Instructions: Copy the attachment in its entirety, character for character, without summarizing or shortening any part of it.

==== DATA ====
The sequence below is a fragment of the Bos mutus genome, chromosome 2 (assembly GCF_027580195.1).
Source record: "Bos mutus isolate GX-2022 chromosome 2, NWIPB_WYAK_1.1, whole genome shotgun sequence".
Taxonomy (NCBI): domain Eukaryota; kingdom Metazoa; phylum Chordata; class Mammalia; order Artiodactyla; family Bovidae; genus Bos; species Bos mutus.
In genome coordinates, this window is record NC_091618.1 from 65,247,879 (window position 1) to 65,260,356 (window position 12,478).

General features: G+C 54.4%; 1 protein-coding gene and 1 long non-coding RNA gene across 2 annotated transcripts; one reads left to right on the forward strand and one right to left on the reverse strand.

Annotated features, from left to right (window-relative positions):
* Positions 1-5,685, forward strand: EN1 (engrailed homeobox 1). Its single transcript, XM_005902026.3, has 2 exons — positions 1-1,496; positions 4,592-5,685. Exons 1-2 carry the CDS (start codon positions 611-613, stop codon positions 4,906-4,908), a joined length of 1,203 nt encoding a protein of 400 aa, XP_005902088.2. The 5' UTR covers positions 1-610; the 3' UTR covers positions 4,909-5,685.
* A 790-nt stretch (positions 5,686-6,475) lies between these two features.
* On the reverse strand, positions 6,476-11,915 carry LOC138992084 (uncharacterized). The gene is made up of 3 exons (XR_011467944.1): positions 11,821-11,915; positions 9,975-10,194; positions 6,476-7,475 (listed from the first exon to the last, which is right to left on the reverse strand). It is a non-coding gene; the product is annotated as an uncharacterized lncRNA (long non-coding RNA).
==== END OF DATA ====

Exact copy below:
The sequence below is a fragment of the Bos mutus genome, chromosome 2 (assembly GCF_027580195.1).
Source record: "Bos mutus isolate GX-2022 chromosome 2, NWIPB_WYAK_1.1, whole genome shotgun sequence".
Taxonomy (NCBI): domain Eukaryota; kingdom Metazoa; phylum Chordata; class Mammalia; order Artiodactyla; family Bovidae; genus Bos; species Bos mutus.
In genome coordinates, this window is record NC_091618.1 from 65,247,879 (window position 1) to 65,260,356 (window position 12,478).

General features: G+C 54.4%; 1 protein-coding gene and 1 long non-coding RNA gene across 2 annotated transcripts; one reads left to right on the forward strand and one right to left on the reverse strand.

Annotated features, from left to right (window-relative positions):
* Positions 1-5,685, forward strand: EN1 (engrailed homeobox 1). Its single transcript, XM_005902026.3, has 2 exons — positions 1-1,496; positions 4,592-5,685. Exons 1-2 carry the CDS (start codon positions 611-613, stop codon positions 4,906-4,908), a joined length of 1,203 nt encoding a protein of 400 aa, XP_005902088.2. The 5' UTR covers positions 1-610; the 3' UTR covers positions 4,909-5,685.
* A 790-nt stretch (positions 5,686-6,475) lies between these two features.
* On the reverse strand, positions 6,476-11,915 carry LOC138992084 (uncharacterized). The gene is made up of 3 exons (XR_011467944.1): positions 11,821-11,915; positions 9,975-10,194; positions 6,476-7,475 (listed from the first exon to the last, which is right to left on the reverse strand). It is a non-coding gene; the product is annotated as an uncharacterized lncRNA (long non-coding RNA).